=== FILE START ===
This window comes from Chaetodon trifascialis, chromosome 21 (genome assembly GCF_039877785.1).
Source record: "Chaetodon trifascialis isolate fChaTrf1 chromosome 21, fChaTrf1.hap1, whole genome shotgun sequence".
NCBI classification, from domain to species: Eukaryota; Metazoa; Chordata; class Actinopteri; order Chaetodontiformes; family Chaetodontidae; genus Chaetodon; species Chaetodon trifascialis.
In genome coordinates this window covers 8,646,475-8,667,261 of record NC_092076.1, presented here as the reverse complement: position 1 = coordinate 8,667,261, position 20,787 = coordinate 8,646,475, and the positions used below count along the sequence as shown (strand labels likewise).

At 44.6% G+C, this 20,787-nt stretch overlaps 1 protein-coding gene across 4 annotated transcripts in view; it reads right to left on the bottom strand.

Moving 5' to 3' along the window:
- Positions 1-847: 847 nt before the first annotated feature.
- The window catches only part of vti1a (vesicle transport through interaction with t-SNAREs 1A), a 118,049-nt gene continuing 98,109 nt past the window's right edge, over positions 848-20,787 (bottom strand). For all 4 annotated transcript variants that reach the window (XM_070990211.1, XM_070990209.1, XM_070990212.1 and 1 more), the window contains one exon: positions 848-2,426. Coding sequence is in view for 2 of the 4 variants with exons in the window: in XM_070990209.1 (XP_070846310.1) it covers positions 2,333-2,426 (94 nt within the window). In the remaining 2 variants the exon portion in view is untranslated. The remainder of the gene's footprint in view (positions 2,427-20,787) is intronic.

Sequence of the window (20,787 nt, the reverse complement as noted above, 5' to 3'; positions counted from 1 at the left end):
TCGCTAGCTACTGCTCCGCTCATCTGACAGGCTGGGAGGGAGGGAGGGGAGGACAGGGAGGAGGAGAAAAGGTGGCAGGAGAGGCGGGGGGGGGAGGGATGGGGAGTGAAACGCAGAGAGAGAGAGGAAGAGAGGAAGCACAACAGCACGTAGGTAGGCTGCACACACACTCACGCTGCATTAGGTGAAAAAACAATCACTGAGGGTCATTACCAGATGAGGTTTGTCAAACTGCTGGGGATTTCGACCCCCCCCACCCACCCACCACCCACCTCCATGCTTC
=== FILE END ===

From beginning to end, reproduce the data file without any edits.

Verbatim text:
This window comes from Chaetodon trifascialis, chromosome 21 (genome assembly GCF_039877785.1).
Source record: "Chaetodon trifascialis isolate fChaTrf1 chromosome 21, fChaTrf1.hap1, whole genome shotgun sequence".
NCBI classification, from domain to species: Eukaryota; Metazoa; Chordata; class Actinopteri; order Chaetodontiformes; family Chaetodontidae; genus Chaetodon; species Chaetodon trifascialis.
In genome coordinates this window covers 8,646,475-8,667,261 of record NC_092076.1, presented here as the reverse complement: position 1 = coordinate 8,667,261, position 20,787 = coordinate 8,646,475, and the positions used below count along the sequence as shown (strand labels likewise).

At 44.6% G+C, this 20,787-nt stretch overlaps 1 protein-coding gene across 4 annotated transcripts in view; it reads right to left on the bottom strand.

Moving 5' to 3' along the window:
- Positions 1-847: 847 nt before the first annotated feature.
- The window catches only part of vti1a (vesicle transport through interaction with t-SNAREs 1A), a 118,049-nt gene continuing 98,109 nt past the window's right edge, over positions 848-20,787 (bottom strand). For all 4 annotated transcript variants that reach the window (XM_070990211.1, XM_070990209.1, XM_070990212.1 and 1 more), the window contains one exon: positions 848-2,426. Coding sequence is in view for 2 of the 4 variants with exons in the window: in XM_070990209.1 (XP_070846310.1) it covers positions 2,333-2,426 (94 nt within the window). In the remaining 2 variants the exon portion in view is untranslated. The remainder of the gene's footprint in view (positions 2,427-20,787) is intronic.

Sequence of the window (20,787 nt, the reverse complement as noted above, 5' to 3'; positions counted from 1 at the left end):
TCGCTAGCTACTGCTCCGCTCATCTGACAGGCTGGGAGGGAGGGAGGGGAGGACAGGGAGGAGGAGAAAAGGTGGCAGGAGAGGCGGGGGGGGGAGGGATGGGGAGTGAAACGCAGAGAGAGAGAGGAAGAGAGGAAGCACAACAGCACGTAGGTAGGCTGCACACACACTCACGCTGCATTAGGTGAAAAAACAATCACTGAGGGTCATTACCAGATGAGGTTTGTCAAACTGCTGGGGATTTCGACCCCCCCCACCCACCCACCACCCACCTCCATGCTTC